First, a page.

A group of writers has sent an open letter to US TV host Oprah Winfrey, asking her to go back to picking new novels for her influential book club.
Oprah's endorsement turned new novels into bestsellers
Word of Mouth said fiction sales fell after the popular segment on Winfrey's TV show stopped including new works in 2002, in favour of classic novels.
The letter said: "The readers need you. And we, the writers, need you."
A spokesman for Winfrey's Harpo Productions said there were "no plans" to change the club's selection process.
The 158 writers who signed the letter included Pulitzer Prize winner Jhumpa Lahiri and Amy Tan, author of The Joy Luck Club.
The letter said: "Book Club members stopped buying new fiction, and this changed the face of American publishing."
It thanked Winfrey for her contribution to book sales and asked her to "consider focusing, once again, on contemporary writers in your book club".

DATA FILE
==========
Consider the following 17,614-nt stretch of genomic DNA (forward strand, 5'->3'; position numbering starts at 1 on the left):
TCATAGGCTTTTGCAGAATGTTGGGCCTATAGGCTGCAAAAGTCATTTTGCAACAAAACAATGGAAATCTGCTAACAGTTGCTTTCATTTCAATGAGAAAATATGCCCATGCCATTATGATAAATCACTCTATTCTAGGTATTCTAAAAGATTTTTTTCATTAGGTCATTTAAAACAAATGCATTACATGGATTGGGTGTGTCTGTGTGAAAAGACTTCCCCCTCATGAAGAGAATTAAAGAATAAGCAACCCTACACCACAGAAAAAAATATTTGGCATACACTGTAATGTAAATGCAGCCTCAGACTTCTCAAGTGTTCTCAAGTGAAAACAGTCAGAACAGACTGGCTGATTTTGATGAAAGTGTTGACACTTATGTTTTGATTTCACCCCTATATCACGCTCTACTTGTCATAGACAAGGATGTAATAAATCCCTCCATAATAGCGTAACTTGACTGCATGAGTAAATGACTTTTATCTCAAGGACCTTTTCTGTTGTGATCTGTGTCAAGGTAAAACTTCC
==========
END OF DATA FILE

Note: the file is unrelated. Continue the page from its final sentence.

Word of Mouth is a female writers' group, but many male authors signed the letter.
Oprah's Book Club began as a segment on Winfrey's talk show in 1996.
An Oprah's Book Club logo on a novel's cover helped many of her choices to sell more than one million copies.
In 2001, author Jonathan Franzen publicly objected to the selection of his novel The Corrections. He said he feared it might affect his reputation in literary circles, but later said he regretted speaking out.
Winfrey suspended the club in April 2002. She said she would make only occasional recommendations because it had become "harder and harder to find books on a monthly basis that I feel absolutely compelled to share".
Relaunched in June 2003, the club now picks classics such as John Steinbeck's East of Eden and Leo Tolstoy's Anna Karenina.
Authors have complained that with publishers and bookstores consolidating, there are fewer outlets for new authors.